The literature review is important as it attempts to highlight different methods used by governments across the globe to fund local government infrastructure development. The studies by various scholars provide a platform for researchers to synthesise research findings revealing evidence at the meta-level and uncovering specific areas in which research is needed (Brynard, Hanekom & Brynard 2014:33–39; Snider 2019). In the process, researchers can then create and build theoretical frameworks and conceptual models. The considered literature sources in this study demonstrate that MIG as the model of funding local government infrastructure development is not unique to South Africa.

International experience

In Canada, Mehiriz and Marceau (2013:76) mention that in the year 2000 the federal government established the infrastructure development programme called the Infrastructure Canada Programme, with the aim to develop urban and rural infrastructure. The primary goal of the programme was to improve the quality of life of Canadians. Accordingly, this grant receives over $2.65 billion annually. Funding allocation often is subjected to time frames within which states (provinces) and territories (local authorities) are expected to have expended the funds. In allocating the funds, the federal government applies a pre-determined formula that usually takes into account the population and the unemployment rate within a given area (Matabane 2017; Mehiriz & Marceau 2013:78).

In Australia, the Australian Community Development Grant (ACDG) programme was established in 2013 with the aim to support infrastructure development within sub-governments. The primary intention was to promote the stability, security and viability of local and regional economies (Carter 2013). The administration of this grant is facilitated by the central government and is not a competitive grant. What this means is that based on its own identification criteria, the Australian government decides which project is to be funded through the ACDG. This is almost like the USA’s categorical grant and South Africa’s MIG programme in the sense that the grant provides for continuous or ongoing operational costs of the sub-governments or any other maintenance costs, except for infrastructure development programmes (Matabane 2017:18).

India was also identified during literature review as one developing country that is using grants to fund local infrastructure development. According to the World Bank India (2020:Online), India is one of the developing countries in East Asia and with a population of more than 1.2 billion; it is globally the second largest nation after China. Accordingly, one of the common governance traits between India and South Africa is that the local government works on the decentralised governance system in both countries. A study by Chattopadhyay (2015:60) found that local authorities in India, also known as urban local bodies, have a limited revenue base and therefore rely heavily on intergovernmental transfers or central government grants for the delivery of services and development projects. In 2005, the Government of India adopted the Jawaharlal Nehru National Urban Renewal Mission to drive urban reform and accelerate development in urban local jurisdictions. It is a subsidy programme that is subject to conditions. The conditions include a series of reforms to be adopted by the city government by requesting funds from the state within the city’s jurisdiction (Chattopadhyay 2015:56).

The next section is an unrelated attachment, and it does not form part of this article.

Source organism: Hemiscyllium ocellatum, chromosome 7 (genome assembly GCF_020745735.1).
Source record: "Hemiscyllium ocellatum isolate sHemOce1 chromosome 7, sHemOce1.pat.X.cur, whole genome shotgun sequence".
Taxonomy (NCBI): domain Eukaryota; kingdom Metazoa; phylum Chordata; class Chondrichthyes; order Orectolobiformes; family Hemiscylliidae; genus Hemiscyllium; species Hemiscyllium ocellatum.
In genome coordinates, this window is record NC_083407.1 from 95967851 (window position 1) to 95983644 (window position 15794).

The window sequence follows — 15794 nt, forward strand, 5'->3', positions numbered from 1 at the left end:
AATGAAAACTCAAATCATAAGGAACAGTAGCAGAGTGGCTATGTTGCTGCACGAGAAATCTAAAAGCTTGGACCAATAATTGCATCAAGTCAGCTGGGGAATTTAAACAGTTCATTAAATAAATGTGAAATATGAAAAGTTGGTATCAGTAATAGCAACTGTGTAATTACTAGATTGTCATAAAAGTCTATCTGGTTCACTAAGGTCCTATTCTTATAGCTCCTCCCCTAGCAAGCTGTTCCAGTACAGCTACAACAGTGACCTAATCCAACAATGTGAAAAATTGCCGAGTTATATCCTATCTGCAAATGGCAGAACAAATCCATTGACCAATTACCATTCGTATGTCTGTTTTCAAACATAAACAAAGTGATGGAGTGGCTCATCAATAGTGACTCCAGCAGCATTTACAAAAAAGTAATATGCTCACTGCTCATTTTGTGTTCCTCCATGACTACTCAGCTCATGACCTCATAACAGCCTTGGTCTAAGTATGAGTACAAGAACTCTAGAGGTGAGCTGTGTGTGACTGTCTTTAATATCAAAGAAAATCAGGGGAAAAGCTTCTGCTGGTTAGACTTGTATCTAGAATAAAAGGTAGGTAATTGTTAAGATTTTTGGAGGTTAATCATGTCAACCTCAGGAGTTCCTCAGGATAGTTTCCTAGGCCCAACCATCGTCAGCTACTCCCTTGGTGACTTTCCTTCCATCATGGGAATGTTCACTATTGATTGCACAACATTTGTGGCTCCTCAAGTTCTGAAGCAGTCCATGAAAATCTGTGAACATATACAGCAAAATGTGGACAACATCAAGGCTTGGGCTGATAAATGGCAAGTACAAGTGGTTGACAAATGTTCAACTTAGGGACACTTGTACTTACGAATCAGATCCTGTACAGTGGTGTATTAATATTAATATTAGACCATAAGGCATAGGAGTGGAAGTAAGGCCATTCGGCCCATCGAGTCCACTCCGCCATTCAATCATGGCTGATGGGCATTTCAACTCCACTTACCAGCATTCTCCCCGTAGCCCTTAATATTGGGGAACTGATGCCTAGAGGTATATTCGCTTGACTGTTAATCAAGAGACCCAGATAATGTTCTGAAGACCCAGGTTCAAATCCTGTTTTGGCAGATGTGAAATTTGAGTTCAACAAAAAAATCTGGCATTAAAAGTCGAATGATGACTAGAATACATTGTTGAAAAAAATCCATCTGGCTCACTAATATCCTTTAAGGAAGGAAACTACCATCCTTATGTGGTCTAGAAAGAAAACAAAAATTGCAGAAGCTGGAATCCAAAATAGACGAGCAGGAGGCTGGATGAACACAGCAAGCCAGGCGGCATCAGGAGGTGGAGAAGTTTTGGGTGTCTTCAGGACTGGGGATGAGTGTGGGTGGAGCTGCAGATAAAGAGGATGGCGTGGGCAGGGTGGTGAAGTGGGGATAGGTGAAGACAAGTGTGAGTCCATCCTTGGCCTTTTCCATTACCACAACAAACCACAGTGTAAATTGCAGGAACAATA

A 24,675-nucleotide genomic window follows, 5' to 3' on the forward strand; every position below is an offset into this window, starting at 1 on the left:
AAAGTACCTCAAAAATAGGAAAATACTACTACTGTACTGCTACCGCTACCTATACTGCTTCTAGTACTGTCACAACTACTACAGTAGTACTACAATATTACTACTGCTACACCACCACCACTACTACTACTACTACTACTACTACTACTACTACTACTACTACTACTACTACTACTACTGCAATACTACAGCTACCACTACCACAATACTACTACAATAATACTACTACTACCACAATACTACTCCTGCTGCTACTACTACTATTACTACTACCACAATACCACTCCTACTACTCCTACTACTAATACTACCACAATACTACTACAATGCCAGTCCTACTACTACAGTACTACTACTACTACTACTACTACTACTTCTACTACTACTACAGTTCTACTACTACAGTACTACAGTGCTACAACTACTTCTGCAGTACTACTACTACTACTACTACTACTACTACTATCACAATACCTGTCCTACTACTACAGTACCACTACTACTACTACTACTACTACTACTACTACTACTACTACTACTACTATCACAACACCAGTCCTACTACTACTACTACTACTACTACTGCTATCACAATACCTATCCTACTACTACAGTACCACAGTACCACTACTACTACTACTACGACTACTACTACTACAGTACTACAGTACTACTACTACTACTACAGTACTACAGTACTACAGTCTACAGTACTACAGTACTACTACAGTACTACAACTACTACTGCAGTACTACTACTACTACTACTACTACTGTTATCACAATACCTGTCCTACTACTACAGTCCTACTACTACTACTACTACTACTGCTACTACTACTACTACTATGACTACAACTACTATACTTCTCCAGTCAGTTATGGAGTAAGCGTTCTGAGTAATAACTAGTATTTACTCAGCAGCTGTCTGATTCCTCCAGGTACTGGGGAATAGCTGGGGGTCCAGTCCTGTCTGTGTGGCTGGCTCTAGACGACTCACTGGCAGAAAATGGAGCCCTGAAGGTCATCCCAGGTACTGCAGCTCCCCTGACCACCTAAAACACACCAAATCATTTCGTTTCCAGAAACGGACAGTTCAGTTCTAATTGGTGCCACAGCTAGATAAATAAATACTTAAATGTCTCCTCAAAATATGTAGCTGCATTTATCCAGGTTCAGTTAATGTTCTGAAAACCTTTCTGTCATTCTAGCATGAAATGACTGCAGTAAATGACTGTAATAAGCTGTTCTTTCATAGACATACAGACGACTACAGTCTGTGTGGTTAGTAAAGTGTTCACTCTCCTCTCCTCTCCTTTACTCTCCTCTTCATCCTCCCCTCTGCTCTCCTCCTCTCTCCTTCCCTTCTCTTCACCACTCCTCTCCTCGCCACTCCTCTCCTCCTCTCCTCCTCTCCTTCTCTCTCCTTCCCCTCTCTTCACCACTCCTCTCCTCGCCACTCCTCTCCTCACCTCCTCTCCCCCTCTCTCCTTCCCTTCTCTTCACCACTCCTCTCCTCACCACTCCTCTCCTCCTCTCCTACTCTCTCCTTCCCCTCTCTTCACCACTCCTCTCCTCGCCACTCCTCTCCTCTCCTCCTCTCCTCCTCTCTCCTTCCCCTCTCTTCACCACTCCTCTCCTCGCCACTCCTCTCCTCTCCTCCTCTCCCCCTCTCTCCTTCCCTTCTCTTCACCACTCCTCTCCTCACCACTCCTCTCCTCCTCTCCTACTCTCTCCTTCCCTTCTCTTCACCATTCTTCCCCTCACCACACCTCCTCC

South African experience

In South Africa, the Support Programme for Accelerated Infrastructure Development Report (2009), Sogoni (2010), Kahn, Madue and Kalema (2016) and Tjebana and Rachidi (2018) seem to agree that the MIG programme is an important funding mechanism for almost all municipal services, which include basics such as electricity, water, road, housing and recreation. Municipal Infrastructure Grant is implemented through the following: (1) Consolidated Municipal Infrastructure Programme, (2) the Local Economic Development Fund, (3) the Community Water and Sanitation Services Programme, (4) the Community Based Public Works Programmes, (5) the South African Housing Fund, the National Electrification Fund and (6) the Urban Transport Fund. All these are part of the conditional grants made to municipalities. Prior to the 2013 decision by Cabinet to centralise the administration of these programmes in the hands of the Department of Cooperative Governance and Traditional Affairs the above MIG programmes were administered by individual departments including the: (1) National Treasury, (2) Water Affairs and Forestry and (3) Transport and Public Works, as these are the departments responsible for infrastructure (Department of Provincial and Local Government 2004; Tjebana & Rachidi 2018:603).